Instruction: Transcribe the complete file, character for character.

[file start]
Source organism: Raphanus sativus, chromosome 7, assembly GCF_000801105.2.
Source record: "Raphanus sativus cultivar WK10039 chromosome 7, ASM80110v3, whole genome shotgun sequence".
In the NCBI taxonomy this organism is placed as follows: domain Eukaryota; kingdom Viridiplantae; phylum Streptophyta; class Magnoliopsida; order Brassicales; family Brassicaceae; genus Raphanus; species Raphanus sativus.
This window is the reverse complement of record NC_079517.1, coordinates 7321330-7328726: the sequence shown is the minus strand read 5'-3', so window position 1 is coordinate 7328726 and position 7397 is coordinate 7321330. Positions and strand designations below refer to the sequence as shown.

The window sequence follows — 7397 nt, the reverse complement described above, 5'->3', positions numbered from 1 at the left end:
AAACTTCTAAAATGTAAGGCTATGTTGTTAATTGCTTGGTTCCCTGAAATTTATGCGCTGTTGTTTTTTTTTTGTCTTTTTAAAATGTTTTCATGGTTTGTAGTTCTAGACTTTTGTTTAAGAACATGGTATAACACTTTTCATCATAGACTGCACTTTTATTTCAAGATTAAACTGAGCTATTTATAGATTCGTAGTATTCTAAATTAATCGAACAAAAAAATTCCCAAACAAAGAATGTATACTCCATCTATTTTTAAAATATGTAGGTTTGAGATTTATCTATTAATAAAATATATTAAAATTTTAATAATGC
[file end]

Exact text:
Source organism: Raphanus sativus, chromosome 7, assembly GCF_000801105.2.
Source record: "Raphanus sativus cultivar WK10039 chromosome 7, ASM80110v3, whole genome shotgun sequence".
In the NCBI taxonomy this organism is placed as follows: domain Eukaryota; kingdom Viridiplantae; phylum Streptophyta; class Magnoliopsida; order Brassicales; family Brassicaceae; genus Raphanus; species Raphanus sativus.
This window is the reverse complement of record NC_079517.1, coordinates 7321330-7328726: the sequence shown is the minus strand read 5'-3', so window position 1 is coordinate 7328726 and position 7397 is coordinate 7321330. Positions and strand designations below refer to the sequence as shown.

The window sequence follows — 7397 nt, the reverse complement described above, 5'->3', positions numbered from 1 at the left end:
AAACTTCTAAAATGTAAGGCTATGTTGTTAATTGCTTGGTTCCCTGAAATTTATGCGCTGTTGTTTTTTTTTTGTCTTTTTAAAATGTTTTCATGGTTTGTAGTTCTAGACTTTTGTTTAAGAACATGGTATAACACTTTTCATCATAGACTGCACTTTTATTTCAAGATTAAACTGAGCTATTTATAGATTCGTAGTATTCTAAATTAATCGAACAAAAAAATTCCCAAACAAAGAATGTATACTCCATCTATTTTTAAAATATGTAGGTTTGAGATTTATCTATTAATAAAATATATTAAAATTTTAATAATGC